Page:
Will the US finally recognize same-sex marriages?
While Valentine’s Day has come and gone, the subject of love and marriage is still very much on the minds of many couples living in the United States. For Ijpe DeKoe and Thomas Kostura, a same-sex couple living in Memphis, Tenn., whether their marriage is even recognized by their state will be a matter of national conversation for many months to come.
Ijpe and Thom are plaintiffs in Tanco v. Haslam, a recent case selected for review by the U.S. Supreme Court. “Ijpe and Thom are very private people,” according to Maureen Holland, one of the attorneys representing them in the case. “It’s a lot for them to put their private lives out into the public, but the issue is so important for their lives and the lives of other same-sex couples that they are willing to do this,” Holland said.
Facts concerning their lives are very public. They are included in federal court documents and may be recounted in our nation’s history. But the facts read as excitingly or banally as any other couple, gay or straight. Ijpe is a full-time reservist in the Army Reserves, while Thom is a full-time student at the Memphis College of Art. Ijpe received his orders to deploy to Afghanistan in the summer of 2011, and like many couples with a partner serving in the military, they chose to formalize their commitment before his deployment. Ijpe and Thom married on August 4, 2011 in New York, and Ijpe flew to Afghanistan a week later. After a nearly yearlong deployment, Ijpe joined his spouse back in the U.S. in May 2012, and was stationed in Tennessee. When he returned, they found that their marriage did not exist to the State of Tennessee or the federal government.
According to the organization Freedom to Marry, 18 countries in the world currently recognize same-sex marriages. The United States is one of two countries (the other being Mexico) that has regional, but not country-wide, recognition of marriages involving same-sex couples. With the recent addition of Alabama in February 2015, 37 states and Washington, D.C. now allow same-sex couples to marry. Tennessee, located in the Sixth Circuit Court of Appeals, is one of 13 states that neither allows nor recognizes same-sex marriages.
On May 20, 2014, a federal judge ruled in Whitewood v. Wolf that Pennsylvania must allow same-sex marriages and recognize same-sex marriages performed out of state. However, like Ijpe and Thom, an issue for many same-sex couples married and living in the state was whether their marriages would be recognized out of state lines. A particularly interesting issue is whether same-sex married couples should continue to formally adopt their children moving forward, given that their parental custodial rights may not be recognized if their marriages are not recognized outside of the state.
Many of the 37 states that currently recognize same-sex marriages did so after the landmark decision in United States v. Windsor in 2013, where the Supreme Court overturned a significant portion of the Defense of Marriage Act (DOMA). The Supreme Court ruled that Section 3 of the Act, which defined “marriage” and “spouse” to apply only to heterosexual couples, was unconstitutional. Windsor paved the way for same-sex marriages to be recognized on the federal level for certain benefits, and it also led to a dramatic increase of same-sex marriages in the states as well.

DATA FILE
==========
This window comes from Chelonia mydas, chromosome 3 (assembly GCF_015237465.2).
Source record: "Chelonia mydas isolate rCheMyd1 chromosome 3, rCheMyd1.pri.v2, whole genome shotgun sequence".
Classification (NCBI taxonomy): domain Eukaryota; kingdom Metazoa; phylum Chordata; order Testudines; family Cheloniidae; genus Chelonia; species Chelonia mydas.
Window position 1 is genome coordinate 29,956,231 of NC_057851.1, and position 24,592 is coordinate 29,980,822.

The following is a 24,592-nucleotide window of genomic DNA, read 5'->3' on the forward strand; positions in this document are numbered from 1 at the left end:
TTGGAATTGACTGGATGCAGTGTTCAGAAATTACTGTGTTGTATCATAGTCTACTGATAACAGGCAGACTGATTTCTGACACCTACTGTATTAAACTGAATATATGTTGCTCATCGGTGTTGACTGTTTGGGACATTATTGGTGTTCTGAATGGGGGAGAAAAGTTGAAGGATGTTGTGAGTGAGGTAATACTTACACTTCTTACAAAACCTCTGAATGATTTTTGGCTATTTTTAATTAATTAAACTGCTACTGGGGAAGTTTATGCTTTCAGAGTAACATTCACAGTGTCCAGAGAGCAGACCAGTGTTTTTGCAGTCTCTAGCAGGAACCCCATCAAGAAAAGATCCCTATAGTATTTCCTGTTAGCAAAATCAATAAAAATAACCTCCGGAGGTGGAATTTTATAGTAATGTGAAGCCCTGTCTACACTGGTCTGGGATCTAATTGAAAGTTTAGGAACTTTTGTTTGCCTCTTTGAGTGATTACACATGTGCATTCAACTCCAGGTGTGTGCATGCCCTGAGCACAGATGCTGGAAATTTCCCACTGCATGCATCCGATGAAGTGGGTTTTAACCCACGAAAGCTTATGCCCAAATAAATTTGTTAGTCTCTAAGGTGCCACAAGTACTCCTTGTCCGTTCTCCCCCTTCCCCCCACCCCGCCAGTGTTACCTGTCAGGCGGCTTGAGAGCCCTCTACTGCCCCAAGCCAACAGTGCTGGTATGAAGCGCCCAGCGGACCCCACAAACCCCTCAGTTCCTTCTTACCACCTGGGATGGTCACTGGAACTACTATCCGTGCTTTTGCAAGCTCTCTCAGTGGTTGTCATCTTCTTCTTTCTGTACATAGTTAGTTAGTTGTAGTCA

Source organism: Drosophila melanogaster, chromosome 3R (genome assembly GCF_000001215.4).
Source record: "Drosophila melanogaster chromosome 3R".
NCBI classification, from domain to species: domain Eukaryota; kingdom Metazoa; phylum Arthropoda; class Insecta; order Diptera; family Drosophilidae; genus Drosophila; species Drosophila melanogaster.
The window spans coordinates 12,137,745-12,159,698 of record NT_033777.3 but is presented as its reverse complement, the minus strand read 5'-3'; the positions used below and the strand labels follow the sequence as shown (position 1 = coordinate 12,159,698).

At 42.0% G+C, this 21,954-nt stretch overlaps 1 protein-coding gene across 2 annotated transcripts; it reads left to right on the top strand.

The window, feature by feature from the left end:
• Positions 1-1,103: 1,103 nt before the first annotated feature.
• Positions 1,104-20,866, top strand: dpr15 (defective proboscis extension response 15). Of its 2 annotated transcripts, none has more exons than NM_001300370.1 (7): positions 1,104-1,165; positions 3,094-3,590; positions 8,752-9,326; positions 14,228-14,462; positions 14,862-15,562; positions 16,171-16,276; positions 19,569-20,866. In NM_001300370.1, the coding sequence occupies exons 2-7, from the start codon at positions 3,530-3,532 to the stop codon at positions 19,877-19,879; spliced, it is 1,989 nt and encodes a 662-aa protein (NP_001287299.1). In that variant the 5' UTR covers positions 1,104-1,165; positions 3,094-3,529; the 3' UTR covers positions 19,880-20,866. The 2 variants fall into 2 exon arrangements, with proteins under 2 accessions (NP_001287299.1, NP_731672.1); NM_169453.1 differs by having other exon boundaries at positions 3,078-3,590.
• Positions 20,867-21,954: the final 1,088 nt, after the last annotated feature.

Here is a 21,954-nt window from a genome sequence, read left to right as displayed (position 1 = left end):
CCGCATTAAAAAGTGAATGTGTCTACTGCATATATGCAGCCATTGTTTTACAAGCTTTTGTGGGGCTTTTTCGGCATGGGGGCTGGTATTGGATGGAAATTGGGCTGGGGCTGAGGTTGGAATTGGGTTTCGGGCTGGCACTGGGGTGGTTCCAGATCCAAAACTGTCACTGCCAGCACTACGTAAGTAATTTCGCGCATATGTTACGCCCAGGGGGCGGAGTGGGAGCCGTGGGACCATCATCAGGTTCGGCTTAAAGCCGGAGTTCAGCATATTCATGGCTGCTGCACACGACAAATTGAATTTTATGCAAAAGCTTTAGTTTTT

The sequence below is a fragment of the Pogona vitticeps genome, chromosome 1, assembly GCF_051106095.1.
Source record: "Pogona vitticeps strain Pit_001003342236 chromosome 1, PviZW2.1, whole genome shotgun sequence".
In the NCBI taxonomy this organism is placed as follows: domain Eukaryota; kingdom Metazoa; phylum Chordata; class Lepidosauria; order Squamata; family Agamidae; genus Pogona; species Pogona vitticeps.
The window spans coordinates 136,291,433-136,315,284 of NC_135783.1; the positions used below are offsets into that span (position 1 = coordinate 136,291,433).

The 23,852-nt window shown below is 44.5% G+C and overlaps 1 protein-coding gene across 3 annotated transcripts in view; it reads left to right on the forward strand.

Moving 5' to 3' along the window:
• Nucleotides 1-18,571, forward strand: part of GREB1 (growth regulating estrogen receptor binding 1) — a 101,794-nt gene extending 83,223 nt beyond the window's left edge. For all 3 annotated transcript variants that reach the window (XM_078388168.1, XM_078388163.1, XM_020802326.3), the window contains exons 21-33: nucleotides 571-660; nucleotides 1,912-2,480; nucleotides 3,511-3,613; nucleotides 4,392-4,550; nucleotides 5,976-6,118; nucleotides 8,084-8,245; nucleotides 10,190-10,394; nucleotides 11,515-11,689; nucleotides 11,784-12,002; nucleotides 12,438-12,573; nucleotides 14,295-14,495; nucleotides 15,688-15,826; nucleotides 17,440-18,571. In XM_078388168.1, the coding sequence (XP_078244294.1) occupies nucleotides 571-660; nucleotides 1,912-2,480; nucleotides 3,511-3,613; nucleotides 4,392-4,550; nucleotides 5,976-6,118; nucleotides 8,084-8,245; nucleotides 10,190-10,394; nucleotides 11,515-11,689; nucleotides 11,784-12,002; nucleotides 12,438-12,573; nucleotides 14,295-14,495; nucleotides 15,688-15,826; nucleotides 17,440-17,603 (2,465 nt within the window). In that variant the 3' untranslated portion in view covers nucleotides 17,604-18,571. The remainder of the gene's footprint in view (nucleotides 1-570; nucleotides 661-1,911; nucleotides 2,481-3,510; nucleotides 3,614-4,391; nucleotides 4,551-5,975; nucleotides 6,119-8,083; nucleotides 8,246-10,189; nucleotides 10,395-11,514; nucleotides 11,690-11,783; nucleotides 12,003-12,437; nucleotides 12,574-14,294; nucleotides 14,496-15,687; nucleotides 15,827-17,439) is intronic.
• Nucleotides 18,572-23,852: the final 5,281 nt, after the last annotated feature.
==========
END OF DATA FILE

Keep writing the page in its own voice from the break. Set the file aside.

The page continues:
Windsor was a positive court decision for same-sex couples, including Ijpe and Thom. After Windsor, they finally had their marriage recognized, at least on the federal level. On the military base, where Ijpe works, Thom is allowed to be covered as a beneficiary for health insurance, allowed to enter the base as a spouse of an active reservist, and allowed to enjoy the same benefits as any other spouse on the base. However, once they step off of the military grounds, their marriage is considered a “legal nullity” in Tennessee. In Windsor, the Supreme Court refused to extend its decision and rationale to require all states to grant same-sex marriages on important Constitutional grounds. Given that the Windsor decision was closely decided on a 5-4 basis, many believed that the Court would take up the larger Constitutional battle another day.
That day arrived on January 16, 2015, when the Supreme Court agreed to hear four cases involving same-sex marriage, including Ijpe and Thom’s case. The Supreme Court will decide whether the US Constitution requires a state to issue marriage licenses to same-sex couples and whether it must recognize out-of-state same-sex marriages. According to SCOTUSblog, oral arguments will occur in April, with a possible decision rendered by the end of June 2015.
“Wherever you live, this issue affects you,” stresses Holland. “Marriage is portable and should be recognized no matter where you are in the United States.” The Supreme Court may make this a certainty for all couples this summer.
Reprinted from VOICES March 2015 with permission.